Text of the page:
How She Got There: A Conversation With Vivian Lee
By Julia Gamolina
Vivian Lee is the only female Associate Partner at Richard Meier & Partners in the firm’s fifty-two-year history. Having lived and practiced abroad extensively, Lee brings an extraordinary diversity of experiences to her twenty-four years as an architect. She has worked on both interiors and new construction projects of all types and scales—from corporate interiors and institutions, to high-end retail and high-rise towers. Her philosophy and approach to architecture is characterized by being well-rounded, and having a dedicated love for her work and an unending inner-drive despite facing challenges in the industry. She finds poetry in the technical aspects of architecture and believes that truly great architecture should make a contribution to society. In this interview with her mentee Julia Gamolina, Vivian shows us how unexpected opportunities help us shape our careers into exactly what we want them to be.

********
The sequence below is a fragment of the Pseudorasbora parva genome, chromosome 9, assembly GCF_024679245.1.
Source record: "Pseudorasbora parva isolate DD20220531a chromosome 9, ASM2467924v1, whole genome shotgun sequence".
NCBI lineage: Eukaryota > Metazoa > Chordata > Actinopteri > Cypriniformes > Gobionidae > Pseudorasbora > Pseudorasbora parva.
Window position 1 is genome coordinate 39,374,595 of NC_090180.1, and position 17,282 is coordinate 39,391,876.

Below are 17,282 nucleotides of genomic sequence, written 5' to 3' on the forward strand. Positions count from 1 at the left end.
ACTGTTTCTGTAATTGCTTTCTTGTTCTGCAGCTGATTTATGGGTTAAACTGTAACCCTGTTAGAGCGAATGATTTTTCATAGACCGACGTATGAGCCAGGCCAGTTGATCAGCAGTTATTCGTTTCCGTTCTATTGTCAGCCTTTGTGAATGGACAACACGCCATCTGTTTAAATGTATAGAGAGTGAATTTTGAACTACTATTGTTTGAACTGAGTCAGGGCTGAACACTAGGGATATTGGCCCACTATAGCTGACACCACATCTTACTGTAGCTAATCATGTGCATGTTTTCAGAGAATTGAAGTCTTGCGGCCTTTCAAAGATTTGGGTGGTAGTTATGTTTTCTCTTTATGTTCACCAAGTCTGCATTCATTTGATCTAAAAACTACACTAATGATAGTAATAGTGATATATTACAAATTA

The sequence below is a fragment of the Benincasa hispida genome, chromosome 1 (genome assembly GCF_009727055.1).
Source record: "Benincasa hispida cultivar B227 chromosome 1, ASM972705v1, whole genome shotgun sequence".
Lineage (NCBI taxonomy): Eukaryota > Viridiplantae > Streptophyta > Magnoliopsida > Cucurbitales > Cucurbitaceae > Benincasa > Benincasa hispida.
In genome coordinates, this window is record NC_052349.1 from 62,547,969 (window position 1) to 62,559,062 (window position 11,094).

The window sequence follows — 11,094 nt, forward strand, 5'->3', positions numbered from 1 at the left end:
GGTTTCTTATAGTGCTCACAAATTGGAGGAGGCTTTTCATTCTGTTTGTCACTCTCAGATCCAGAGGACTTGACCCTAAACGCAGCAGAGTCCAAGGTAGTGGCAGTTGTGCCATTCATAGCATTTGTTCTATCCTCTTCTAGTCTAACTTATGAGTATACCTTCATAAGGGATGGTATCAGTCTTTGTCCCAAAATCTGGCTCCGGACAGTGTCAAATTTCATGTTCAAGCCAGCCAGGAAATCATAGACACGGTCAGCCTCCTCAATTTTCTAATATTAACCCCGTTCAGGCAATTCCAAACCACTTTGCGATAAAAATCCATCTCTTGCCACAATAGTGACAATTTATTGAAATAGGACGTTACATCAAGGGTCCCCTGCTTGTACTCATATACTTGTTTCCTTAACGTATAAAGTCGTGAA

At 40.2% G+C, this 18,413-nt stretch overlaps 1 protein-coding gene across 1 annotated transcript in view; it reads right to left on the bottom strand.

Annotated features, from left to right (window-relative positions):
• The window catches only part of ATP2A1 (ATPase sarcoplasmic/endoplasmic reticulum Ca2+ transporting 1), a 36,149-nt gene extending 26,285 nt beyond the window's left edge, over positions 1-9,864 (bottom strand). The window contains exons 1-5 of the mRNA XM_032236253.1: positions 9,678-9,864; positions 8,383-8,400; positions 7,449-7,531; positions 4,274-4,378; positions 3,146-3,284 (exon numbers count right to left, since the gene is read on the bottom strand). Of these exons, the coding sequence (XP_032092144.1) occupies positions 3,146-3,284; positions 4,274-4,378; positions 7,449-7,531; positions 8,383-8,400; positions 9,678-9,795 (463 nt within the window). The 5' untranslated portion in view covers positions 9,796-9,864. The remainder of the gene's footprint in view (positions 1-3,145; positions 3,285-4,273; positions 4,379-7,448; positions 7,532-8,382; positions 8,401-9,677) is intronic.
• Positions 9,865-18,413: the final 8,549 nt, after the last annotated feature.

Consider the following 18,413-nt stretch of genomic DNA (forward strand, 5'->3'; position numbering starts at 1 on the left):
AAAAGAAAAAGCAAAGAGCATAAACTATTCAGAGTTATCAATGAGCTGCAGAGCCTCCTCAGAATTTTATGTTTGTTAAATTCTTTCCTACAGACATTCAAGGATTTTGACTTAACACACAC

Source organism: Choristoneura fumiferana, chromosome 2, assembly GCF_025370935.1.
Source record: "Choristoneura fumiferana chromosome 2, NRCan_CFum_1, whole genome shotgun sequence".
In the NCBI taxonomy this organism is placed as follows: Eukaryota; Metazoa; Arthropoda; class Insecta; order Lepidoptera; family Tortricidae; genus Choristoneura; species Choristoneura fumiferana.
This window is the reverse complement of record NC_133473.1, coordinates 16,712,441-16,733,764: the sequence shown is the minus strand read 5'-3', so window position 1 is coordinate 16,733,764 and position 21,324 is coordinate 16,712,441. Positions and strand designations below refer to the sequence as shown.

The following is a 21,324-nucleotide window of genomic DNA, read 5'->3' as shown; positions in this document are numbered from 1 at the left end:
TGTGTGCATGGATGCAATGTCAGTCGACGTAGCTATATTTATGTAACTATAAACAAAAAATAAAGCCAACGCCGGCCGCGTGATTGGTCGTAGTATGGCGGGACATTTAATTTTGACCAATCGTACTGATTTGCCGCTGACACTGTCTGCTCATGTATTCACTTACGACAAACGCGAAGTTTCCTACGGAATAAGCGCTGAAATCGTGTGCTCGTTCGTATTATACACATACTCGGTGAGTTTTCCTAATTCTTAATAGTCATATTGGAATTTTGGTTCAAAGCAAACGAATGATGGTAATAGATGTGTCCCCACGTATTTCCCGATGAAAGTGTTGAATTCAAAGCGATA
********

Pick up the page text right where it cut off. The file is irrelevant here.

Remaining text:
JG: What drew you to architecture?
VL: The idea of creating a vision, a design statement, with beautiful and functional spaces, drew me to architecture. I was also interested in the technical aspects, which are as important as the design, and crafting the details to express the design and being conscientious about delivering practical solutions without compromising the architecture.
How would you summarize your approach to building a career?
The key word is diversity. I don’t want to be the person who specializes. To be a good architect you also have to be very well-rounded and exposed to all different aspects of the building process.
In terms of approach, every career choice that I made has always been something I’ve wanted, which has always led me to something better. I take the expression “stepping stone” literally. That’s how my career has been paved out—one stone to another stone to another stone. Once you know what you want, things just fall into place.